How True Is 'Mission Impossible: Rogue Nation'?

Mission: Impossible — Rogue Nation has just made its U.S. theaters debut, and it's a must-see for any fans of the action genre. This time around, the beloved Ethan Hunt (Tom Cruise) is in peril as he tries to obtain more information about an organization called the Syndicate, which he believes is made up of a collection of international rogue agents who have all been declared dead by their home nations' intelligence agencies. The twist? Hunt has to take on this mission without the support of the U.S., as the government has officially dismantled the IMF. Is it possible that Mission: Impossible — Rogue Nation is based on a true story? It's certainly a different spin from the previous MI films, and it also brings in elements of international relations that are reminiscent of real life.

As with many films involving the government and politics of actual nations, there are definitely pieces of the real world within the movie. For example, there are mentions of actual government organizations such as the CIA, and the "Syndicate" pursued by Hunt may be a play on the infamous National Crime Syndicate and other organized crime groups. However, Mission: Impossible — Rogue Nation is ultimately a work of fiction based on many other works of fiction. Here is a look at the origins of the MI franchise, from 2015 back to the very start.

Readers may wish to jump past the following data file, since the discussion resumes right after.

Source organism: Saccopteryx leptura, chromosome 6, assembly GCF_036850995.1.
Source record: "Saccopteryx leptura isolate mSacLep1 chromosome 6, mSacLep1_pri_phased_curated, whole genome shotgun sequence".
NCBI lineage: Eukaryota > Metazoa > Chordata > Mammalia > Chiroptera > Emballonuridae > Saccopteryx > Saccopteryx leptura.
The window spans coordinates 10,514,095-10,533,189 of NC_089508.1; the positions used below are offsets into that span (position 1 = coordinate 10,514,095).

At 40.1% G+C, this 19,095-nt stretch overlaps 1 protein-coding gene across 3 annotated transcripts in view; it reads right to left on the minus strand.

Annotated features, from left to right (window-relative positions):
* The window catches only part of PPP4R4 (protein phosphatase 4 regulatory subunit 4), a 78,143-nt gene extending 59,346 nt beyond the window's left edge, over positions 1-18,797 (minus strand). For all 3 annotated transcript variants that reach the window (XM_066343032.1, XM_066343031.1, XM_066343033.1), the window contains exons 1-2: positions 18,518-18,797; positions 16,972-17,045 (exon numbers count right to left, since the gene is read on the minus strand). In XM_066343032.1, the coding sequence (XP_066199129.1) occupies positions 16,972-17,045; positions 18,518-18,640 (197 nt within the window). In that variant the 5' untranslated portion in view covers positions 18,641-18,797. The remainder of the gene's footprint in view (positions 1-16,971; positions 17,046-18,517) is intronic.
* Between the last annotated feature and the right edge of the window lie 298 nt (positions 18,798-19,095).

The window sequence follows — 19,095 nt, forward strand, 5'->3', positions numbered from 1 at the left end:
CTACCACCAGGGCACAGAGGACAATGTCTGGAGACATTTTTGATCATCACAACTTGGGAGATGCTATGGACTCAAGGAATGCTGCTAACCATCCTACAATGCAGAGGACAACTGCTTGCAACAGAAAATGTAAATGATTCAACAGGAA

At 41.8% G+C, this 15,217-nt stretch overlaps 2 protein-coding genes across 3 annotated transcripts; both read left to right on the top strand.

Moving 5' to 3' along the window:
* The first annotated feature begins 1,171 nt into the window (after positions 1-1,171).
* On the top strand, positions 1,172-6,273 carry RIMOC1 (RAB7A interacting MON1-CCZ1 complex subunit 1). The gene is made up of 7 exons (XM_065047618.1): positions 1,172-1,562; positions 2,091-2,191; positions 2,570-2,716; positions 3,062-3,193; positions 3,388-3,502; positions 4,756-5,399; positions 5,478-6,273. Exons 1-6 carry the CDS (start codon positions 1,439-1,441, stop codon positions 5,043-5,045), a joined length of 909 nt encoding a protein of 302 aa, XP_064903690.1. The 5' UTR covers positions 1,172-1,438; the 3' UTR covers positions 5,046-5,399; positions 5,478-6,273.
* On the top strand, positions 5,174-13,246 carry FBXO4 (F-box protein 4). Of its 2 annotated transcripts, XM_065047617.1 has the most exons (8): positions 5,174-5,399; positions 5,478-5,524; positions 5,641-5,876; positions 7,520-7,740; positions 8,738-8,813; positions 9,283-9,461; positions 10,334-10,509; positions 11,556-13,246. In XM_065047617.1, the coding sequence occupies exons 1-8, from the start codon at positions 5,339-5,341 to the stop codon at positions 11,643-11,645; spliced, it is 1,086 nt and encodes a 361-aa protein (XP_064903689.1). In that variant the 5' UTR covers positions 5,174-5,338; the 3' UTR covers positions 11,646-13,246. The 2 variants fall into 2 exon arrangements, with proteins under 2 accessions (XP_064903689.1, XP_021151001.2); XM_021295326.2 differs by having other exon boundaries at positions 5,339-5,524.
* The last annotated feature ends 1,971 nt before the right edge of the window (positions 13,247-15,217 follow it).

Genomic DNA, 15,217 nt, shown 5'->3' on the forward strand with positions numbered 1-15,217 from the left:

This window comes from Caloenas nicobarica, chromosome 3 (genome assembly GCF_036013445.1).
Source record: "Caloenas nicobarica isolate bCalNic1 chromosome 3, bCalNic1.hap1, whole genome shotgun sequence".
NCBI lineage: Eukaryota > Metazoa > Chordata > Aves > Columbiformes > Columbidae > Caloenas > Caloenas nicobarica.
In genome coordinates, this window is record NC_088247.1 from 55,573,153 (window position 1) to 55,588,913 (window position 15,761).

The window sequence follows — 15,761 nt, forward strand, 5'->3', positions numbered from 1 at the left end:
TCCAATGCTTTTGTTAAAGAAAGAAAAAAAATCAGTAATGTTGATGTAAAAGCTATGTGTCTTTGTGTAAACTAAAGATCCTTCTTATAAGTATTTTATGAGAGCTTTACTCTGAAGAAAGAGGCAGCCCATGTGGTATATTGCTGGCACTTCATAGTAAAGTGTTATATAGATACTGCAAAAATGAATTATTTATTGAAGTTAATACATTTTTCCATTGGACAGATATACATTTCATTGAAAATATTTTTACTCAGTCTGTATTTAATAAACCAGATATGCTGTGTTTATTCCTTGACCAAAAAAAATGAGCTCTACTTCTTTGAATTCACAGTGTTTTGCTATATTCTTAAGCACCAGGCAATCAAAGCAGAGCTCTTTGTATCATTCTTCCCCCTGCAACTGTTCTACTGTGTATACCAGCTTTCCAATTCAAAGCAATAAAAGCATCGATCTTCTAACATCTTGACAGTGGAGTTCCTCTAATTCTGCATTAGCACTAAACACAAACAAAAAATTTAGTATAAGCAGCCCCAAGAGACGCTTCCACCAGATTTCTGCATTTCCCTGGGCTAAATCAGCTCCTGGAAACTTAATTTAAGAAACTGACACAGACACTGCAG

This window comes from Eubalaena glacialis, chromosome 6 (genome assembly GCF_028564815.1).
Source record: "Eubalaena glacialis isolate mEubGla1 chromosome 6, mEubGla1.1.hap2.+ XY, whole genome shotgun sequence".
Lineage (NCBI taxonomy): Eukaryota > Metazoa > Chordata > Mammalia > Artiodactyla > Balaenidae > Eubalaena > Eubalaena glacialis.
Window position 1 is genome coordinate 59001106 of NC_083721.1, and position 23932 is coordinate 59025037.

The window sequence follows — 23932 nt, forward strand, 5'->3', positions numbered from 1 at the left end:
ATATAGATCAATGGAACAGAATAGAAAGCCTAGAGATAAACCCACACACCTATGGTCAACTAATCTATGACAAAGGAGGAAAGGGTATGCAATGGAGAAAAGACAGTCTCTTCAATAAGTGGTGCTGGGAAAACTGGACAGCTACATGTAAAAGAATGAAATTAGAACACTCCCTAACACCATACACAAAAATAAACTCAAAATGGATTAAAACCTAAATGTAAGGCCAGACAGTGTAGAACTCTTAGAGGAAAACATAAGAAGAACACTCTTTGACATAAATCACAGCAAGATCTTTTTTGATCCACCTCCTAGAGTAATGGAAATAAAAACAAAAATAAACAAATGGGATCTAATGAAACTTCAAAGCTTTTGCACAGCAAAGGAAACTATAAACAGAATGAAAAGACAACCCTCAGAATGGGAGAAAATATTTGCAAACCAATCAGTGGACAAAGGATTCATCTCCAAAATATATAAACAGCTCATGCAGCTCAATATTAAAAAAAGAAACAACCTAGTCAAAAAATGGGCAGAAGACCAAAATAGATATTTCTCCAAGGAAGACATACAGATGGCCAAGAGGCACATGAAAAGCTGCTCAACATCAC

First, there's Mission: Impossible — Rogue Nation, the latest film in the franchise, which is in the same vein as:

Mission: Impossible 2, Mission: Impossible 3, and Mission: Impossible — Ghost Protocol.

Which were all follow-ups to:

Mission: Impossible (1996) — the first introduction to Tom Cruise as Ethan Hunt!

Which was based on:

Mission Impossible (1966-1973). This hugely popular television series initially ran for seven seasons, and then was reprised for two more seasons in 1988 but with only one original cast member.

Which was inspired by:

Topkapi, a 1964 movie from Jules Dassin which was considered by many to be the first true heist film.

Which was based on:

Eric Ambler's 1962 novel The Light of Day. This thriller was one of the author's best-known works and has been reprinted multiple times.

So, the origins of Mission Impossible: Rogue Nation go all the way back to 1962. Interestingly, this was also the same year that MI star Tom Cruise was born. It could be a coincidence, but you never know... *cue theme music*

Images: Getty Images, Paramount Pictures (6); United Artists; Knopf Doubleday